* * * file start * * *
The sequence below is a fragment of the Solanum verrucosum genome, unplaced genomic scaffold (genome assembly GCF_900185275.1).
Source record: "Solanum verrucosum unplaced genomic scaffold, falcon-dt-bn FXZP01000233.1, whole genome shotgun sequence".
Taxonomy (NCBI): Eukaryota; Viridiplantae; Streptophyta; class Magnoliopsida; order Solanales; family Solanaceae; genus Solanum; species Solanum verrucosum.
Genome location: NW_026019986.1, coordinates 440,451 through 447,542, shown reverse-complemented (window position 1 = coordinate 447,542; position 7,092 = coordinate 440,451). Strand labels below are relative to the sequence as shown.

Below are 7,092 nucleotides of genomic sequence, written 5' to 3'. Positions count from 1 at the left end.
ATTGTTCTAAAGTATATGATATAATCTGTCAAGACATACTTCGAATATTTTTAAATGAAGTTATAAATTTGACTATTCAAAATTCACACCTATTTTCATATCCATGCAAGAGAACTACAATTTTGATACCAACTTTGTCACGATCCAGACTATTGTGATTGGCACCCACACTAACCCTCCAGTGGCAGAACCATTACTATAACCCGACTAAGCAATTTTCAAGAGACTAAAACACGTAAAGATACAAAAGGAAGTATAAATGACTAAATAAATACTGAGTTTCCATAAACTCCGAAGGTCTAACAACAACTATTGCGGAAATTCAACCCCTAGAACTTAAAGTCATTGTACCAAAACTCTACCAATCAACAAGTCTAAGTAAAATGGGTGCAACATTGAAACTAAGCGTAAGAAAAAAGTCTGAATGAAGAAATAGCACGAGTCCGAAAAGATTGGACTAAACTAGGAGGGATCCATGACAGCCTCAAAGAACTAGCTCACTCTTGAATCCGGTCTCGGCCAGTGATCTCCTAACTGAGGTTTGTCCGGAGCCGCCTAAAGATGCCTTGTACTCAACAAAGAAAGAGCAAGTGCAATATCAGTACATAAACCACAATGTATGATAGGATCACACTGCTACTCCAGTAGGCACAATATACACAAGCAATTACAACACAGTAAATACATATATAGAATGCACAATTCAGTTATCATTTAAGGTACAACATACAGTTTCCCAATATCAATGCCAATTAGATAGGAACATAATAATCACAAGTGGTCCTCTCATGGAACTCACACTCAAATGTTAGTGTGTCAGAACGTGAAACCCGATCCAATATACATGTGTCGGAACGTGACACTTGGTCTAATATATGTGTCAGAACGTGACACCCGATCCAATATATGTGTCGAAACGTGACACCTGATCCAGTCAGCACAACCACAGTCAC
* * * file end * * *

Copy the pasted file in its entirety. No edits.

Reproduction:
The sequence below is a fragment of the Solanum verrucosum genome, unplaced genomic scaffold (genome assembly GCF_900185275.1).
Source record: "Solanum verrucosum unplaced genomic scaffold, falcon-dt-bn FXZP01000233.1, whole genome shotgun sequence".
Taxonomy (NCBI): Eukaryota; Viridiplantae; Streptophyta; class Magnoliopsida; order Solanales; family Solanaceae; genus Solanum; species Solanum verrucosum.
Genome location: NW_026019986.1, coordinates 440,451 through 447,542, shown reverse-complemented (window position 1 = coordinate 447,542; position 7,092 = coordinate 440,451). Strand labels below are relative to the sequence as shown.

Below are 7,092 nucleotides of genomic sequence, written 5' to 3'. Positions count from 1 at the left end.
ATTGTTCTAAAGTATATGATATAATCTGTCAAGACATACTTCGAATATTTTTAAATGAAGTTATAAATTTGACTATTCAAAATTCACACCTATTTTCATATCCATGCAAGAGAACTACAATTTTGATACCAACTTTGTCACGATCCAGACTATTGTGATTGGCACCCACACTAACCCTCCAGTGGCAGAACCATTACTATAACCCGACTAAGCAATTTTCAAGAGACTAAAACACGTAAAGATACAAAAGGAAGTATAAATGACTAAATAAATACTGAGTTTCCATAAACTCCGAAGGTCTAACAACAACTATTGCGGAAATTCAACCCCTAGAACTTAAAGTCATTGTACCAAAACTCTACCAATCAACAAGTCTAAGTAAAATGGGTGCAACATTGAAACTAAGCGTAAGAAAAAAGTCTGAATGAAGAAATAGCACGAGTCCGAAAAGATTGGACTAAACTAGGAGGGATCCATGACAGCCTCAAAGAACTAGCTCACTCTTGAATCCGGTCTCGGCCAGTGATCTCCTAACTGAGGTTTGTCCGGAGCCGCCTAAAGATGCCTTGTACTCAACAAAGAAAGAGCAAGTGCAATATCAGTACATAAACCACAATGTATGATAGGATCACACTGCTACTCCAGTAGGCACAATATACACAAGCAATTACAACACAGTAAATACATATATAGAATGCACAATTCAGTTATCATTTAAGGTACAACATACAGTTTCCCAATATCAATGCCAATTAGATAGGAACATAATAATCACAAGTGGTCCTCTCATGGAACTCACACTCAAATGTTAGTGTGTCAGAACGTGAAACCCGATCCAATATACATGTGTCGGAACGTGACACTTGGTCTAATATATGTGTCAGAACGTGACACCCGATCCAATATATGTGTCGAAACGTGACACCTGATCCAGTCAGCACAACCACAGTCAC